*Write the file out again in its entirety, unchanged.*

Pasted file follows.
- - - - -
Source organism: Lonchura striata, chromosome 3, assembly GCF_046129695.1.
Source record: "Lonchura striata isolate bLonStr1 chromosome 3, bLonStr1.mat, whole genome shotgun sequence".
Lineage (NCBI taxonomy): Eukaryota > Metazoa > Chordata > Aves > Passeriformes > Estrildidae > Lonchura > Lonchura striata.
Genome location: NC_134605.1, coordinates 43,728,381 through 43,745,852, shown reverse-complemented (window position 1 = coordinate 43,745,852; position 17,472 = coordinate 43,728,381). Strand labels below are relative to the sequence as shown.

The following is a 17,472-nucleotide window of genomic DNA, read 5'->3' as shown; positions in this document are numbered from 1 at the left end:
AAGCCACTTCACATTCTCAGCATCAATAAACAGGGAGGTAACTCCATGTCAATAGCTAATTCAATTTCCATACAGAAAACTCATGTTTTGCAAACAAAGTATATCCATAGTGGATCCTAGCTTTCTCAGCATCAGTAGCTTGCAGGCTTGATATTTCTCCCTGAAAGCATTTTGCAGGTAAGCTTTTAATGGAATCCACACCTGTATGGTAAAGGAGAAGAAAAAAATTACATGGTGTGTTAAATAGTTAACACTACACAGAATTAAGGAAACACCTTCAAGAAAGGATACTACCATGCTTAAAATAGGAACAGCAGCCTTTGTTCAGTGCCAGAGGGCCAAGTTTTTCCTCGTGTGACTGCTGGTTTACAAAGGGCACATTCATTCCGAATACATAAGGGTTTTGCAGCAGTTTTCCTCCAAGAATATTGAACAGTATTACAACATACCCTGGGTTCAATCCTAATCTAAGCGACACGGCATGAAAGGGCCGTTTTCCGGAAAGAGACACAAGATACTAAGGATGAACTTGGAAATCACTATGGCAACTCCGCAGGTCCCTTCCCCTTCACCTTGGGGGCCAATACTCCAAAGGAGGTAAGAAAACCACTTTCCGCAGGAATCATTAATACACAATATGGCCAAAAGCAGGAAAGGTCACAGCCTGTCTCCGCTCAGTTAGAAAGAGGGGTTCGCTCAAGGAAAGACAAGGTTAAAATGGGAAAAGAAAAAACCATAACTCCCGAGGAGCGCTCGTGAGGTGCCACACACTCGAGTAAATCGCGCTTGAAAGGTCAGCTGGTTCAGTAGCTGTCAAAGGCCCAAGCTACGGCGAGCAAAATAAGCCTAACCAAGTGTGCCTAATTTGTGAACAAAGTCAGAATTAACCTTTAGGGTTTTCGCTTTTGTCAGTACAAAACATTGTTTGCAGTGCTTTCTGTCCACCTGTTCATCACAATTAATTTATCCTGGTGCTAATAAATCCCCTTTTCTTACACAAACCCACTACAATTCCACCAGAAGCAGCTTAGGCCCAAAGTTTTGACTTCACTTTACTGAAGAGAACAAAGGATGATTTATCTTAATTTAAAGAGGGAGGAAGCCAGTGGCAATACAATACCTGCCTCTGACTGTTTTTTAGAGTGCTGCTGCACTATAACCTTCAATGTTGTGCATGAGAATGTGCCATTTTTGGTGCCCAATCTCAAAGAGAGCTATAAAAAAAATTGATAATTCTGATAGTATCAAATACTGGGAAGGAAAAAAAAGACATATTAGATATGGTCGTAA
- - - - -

Source organism: Lonchura striata, chromosome 3, assembly GCF_046129695.1.
Source record: "Lonchura striata isolate bLonStr1 chromosome 3, bLonStr1.mat, whole genome shotgun sequence".
Lineage (NCBI taxonomy): Eukaryota > Metazoa > Chordata > Aves > Passeriformes > Estrildidae > Lonchura > Lonchura striata.
Genome location: NC_134605.1, coordinates 43,728,381 through 43,745,852, shown reverse-complemented (window position 1 = coordinate 43,745,852; position 17,472 = coordinate 43,728,381). Strand labels below are relative to the sequence as shown.

The following is a 17,472-nucleotide window of genomic DNA, read 5'->3' as shown; positions in this document are numbered from 1 at the left end:
AAGCCACTTCACATTCTCAGCATCAATAAACAGGGAGGTAACTCCATGTCAATAGCTAATTCAATTTCCATACAGAAAACTCATGTTTTGCAAACAAAGTATATCCATAGTGGATCCTAGCTTTCTCAGCATCAGTAGCTTGCAGGCTTGATATTTCTCCCTGAAAGCATTTTGCAGGTAAGCTTTTAATGGAATCCACACCTGTATGGTAAAGGAGAAGAAAAAAATTACATGGTGTGTTAAATAGTTAACACTACACAGAATTAAGGAAACACCTTCAAGAAAGGATACTACCATGCTTAAAATAGGAACAGCAGCCTTTGTTCAGTGCCAGAGGGCCAAGTTTTTCCTCGTGTGACTGCTGGTTTACAAAGGGCACATTCATTCCGAATACATAAGGGTTTTGCAGCAGTTTTCCTCCAAGAATATTGAACAGTATTACAACATACCCTGGGTTCAATCCTAATCTAAGCGACACGGCATGAAAGGGCCGTTTTCCGGAAAGAGACACAAGATACTAAGGATGAACTTGGAAATCACTATGGCAACTCCGCAGGTCCCTTCCCCTTCACCTTGGGGGCCAATACTCCAAAGGAGGTAAGAAAACCACTTTCCGCAGGAATCATTAATACACAATATGGCCAAAAGCAGGAAAGGTCACAGCCTGTCTCCGCTCAGTTAGAAAGAGGGGTTCGCTCAAGGAAAGACAAGGTTAAAATGGGAAAAGAAAAAACCATAACTCCCGAGGAGCGCTCGTGAGGTGCCACACACTCGAGTAAATCGCGCTTGAAAGGTCAGCTGGTTCAGTAGCTGTCAAAGGCCCAAGCTACGGCGAGCAAAATAAGCCTAACCAAGTGTGCCTAATTTGTGAACAAAGTCAGAATTAACCTTTAGGGTTTTCGCTTTTGTCAGTACAAAACATTGTTTGCAGTGCTTTCTGTCCACCTGTTCATCACAATTAATTTATCCTGGTGCTAATAAATCCCCTTTTCTTACACAAACCCACTACAATTCCACCAGAAGCAGCTTAGGCCCAAAGTTTTGACTTCACTTTACTGAAGAGAACAAAGGATGATTTATCTTAATTTAAAGAGGGAGGAAGCCAGTGGCAATACAATACCTGCCTCTGACTGTTTTTTAGAGTGCTGCTGCACTATAACCTTCAATGTTGTGCATGAGAATGTGCCATTTTTGGTGCCCAATCTCAAAGAGAGCTATAAAAAAAATTGATAATTCTGATAGTATCAAATACTGGGAAGGAAAAAAAAGACATATTAGATATGGTCGTAA